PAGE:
Many cases powerful nobles could field personal

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many cases, powerful nobles could field personal armies that were as large as those of the king, especially since armies were almost always a combination of loyal knights (by definition members of the nobility) on horseback, supplemented by peasant levies and mercenaries. Standing armies were almost nonexistent and wars tended to be fairly limited in scale as a result. During the late medieval and Renaissance periods, however, monarchs began to wield more power and influence. The long-term pattern from about 1350 – 1500 was for the largest monarchies to expand their territory and wealth, which allowed them to fund better armies, which led to more expansion. In the process, smaller states were often absorbed or at least forced to do the bidding of larger ones; this is true of the Italian city-states and formerly independent kingdoms like Burgundy in eastern France. DIPLOMACY AND POLITICAL THOUGHT The very complex and ever-shifting political reality stimulated the rapid development of diplomacy. The resident ambassador, that is, a permanent representative of one government to another, was a Renaissance innovation. He went to live in the capital city or court of another state where he conveyed messages between his government and the host government. Or to use the words that Sir Henry Wotton (1568–1639), the English ambassador to Venice, supposedly wrote in 1604, "a resident ambassador is a good man sent to tell lies abroad for his country's good." Perhaps more important than the messages, or lies, was the information that the resident ambassador and his staff gathered about the host country. Ambassadorial reports full of every kind of information are invaluable sources for modern scholars studying the Renaissance. The reports of papal nuncios and Venetian ambassadors are particularly useful. The instability of forms of government, the many wars, and the fluidity of international politics stimulated an enormous amount of discussion about politics, including several masterpieces of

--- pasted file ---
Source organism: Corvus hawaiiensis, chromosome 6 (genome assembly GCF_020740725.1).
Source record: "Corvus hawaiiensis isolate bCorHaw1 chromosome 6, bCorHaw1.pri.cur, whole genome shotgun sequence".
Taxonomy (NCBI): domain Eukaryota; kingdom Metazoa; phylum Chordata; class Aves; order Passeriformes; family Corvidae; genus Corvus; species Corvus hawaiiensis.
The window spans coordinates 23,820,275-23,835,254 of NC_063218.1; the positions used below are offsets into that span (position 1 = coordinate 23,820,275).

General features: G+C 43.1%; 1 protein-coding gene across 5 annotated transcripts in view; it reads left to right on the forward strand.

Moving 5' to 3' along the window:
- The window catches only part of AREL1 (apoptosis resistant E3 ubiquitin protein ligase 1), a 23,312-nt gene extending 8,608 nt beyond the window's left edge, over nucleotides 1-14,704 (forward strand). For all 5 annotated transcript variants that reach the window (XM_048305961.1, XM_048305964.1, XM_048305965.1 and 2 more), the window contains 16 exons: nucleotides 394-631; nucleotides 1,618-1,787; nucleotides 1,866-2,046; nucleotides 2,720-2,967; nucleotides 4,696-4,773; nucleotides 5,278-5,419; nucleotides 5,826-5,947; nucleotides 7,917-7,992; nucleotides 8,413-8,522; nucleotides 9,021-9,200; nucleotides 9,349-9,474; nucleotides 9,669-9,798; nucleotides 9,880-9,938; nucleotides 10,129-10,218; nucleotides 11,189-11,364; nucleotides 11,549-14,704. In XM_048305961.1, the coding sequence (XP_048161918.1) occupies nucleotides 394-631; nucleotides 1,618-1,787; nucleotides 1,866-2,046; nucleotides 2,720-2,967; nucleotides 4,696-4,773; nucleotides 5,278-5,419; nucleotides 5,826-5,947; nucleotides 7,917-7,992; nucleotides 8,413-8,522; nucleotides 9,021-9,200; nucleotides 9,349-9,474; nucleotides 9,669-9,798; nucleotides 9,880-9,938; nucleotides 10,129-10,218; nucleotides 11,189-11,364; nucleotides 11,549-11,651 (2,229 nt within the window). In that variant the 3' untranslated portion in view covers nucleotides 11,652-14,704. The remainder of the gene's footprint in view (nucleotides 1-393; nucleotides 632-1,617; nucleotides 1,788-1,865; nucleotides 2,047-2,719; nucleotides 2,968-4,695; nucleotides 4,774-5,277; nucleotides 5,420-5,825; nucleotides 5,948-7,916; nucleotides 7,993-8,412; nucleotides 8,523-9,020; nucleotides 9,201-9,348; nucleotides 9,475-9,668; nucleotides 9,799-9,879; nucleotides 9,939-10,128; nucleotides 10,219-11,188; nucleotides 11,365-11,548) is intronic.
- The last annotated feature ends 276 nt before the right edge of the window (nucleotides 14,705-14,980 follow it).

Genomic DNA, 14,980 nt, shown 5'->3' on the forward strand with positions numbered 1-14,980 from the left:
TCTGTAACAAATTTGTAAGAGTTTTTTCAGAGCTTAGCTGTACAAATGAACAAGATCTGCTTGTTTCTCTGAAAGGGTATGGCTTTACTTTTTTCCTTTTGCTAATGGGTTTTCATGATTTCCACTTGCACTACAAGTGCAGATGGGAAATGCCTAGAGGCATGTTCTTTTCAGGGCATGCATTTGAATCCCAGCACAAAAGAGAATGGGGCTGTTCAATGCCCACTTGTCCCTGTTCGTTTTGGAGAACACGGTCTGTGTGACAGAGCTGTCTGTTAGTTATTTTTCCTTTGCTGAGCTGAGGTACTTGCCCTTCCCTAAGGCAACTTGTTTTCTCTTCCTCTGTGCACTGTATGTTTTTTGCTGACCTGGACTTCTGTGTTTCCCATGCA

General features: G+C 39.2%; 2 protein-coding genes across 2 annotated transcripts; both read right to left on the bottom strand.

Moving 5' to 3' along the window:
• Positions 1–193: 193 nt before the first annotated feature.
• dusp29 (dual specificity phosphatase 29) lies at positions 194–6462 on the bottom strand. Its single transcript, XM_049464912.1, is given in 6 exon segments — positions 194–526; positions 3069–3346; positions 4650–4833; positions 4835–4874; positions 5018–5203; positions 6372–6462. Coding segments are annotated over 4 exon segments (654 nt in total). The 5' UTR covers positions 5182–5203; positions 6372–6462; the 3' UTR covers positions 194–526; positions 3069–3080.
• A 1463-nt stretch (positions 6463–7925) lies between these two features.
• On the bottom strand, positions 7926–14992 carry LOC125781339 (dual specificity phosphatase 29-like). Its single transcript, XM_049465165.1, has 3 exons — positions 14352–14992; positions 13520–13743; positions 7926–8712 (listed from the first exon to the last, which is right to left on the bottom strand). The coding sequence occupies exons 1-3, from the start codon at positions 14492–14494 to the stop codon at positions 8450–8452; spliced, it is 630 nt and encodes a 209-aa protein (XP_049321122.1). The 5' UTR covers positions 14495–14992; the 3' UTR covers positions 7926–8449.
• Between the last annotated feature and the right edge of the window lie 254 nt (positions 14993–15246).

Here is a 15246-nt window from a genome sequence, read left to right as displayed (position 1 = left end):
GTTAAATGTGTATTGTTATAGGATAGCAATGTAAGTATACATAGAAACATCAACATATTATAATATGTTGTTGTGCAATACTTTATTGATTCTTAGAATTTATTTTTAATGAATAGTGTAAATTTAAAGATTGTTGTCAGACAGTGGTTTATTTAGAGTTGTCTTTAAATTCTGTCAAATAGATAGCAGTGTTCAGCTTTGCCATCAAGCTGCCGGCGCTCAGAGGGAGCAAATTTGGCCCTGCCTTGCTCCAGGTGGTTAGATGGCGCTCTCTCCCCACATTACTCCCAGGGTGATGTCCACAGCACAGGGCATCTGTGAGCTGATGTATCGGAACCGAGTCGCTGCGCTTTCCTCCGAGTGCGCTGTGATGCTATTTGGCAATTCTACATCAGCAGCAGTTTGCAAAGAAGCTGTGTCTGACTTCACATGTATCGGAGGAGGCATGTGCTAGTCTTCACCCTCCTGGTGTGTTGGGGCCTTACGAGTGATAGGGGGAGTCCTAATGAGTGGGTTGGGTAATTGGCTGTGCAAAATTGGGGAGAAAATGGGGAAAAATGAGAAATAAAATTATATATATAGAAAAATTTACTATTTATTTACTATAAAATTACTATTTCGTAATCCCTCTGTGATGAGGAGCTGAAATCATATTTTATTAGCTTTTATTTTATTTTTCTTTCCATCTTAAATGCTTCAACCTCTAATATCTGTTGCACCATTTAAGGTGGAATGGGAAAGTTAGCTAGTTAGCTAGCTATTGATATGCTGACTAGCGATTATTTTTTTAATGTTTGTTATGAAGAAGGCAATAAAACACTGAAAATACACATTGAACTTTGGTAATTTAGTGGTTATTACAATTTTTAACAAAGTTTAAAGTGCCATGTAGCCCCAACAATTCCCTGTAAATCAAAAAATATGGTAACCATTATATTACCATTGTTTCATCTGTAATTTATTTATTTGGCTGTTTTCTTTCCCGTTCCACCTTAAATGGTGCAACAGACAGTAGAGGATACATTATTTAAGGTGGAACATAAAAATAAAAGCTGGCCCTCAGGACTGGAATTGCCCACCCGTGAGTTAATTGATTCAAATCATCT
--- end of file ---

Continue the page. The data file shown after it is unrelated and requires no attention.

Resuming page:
political philosophy. Niccolò Machiavelli (1469–1527), having observed both, wrote about princedoms in his Il principe ( The Prince, written in 1513), and on republics in Discorsi sopra la prima deca di Tito Livio (Discourses on the first ten books of Titus Livy, written 1514–1520). Numerous humanists wrote treatises advising a prince or king how he might be a good prince, work for the good of his people, and, as a result, see his state and himself prosper. Erasmus wrote the most famous one, Institutio Principis Christiani (1516; Education of a Christian prince). Jean Bodin (1530–1596) argued that state and society needed the stability that only a sovereign and absolute power can provide, and that this must be the monarchy, in his Six livres de la république (1576; Six Books on the commonwealth; in Latin, 1586).

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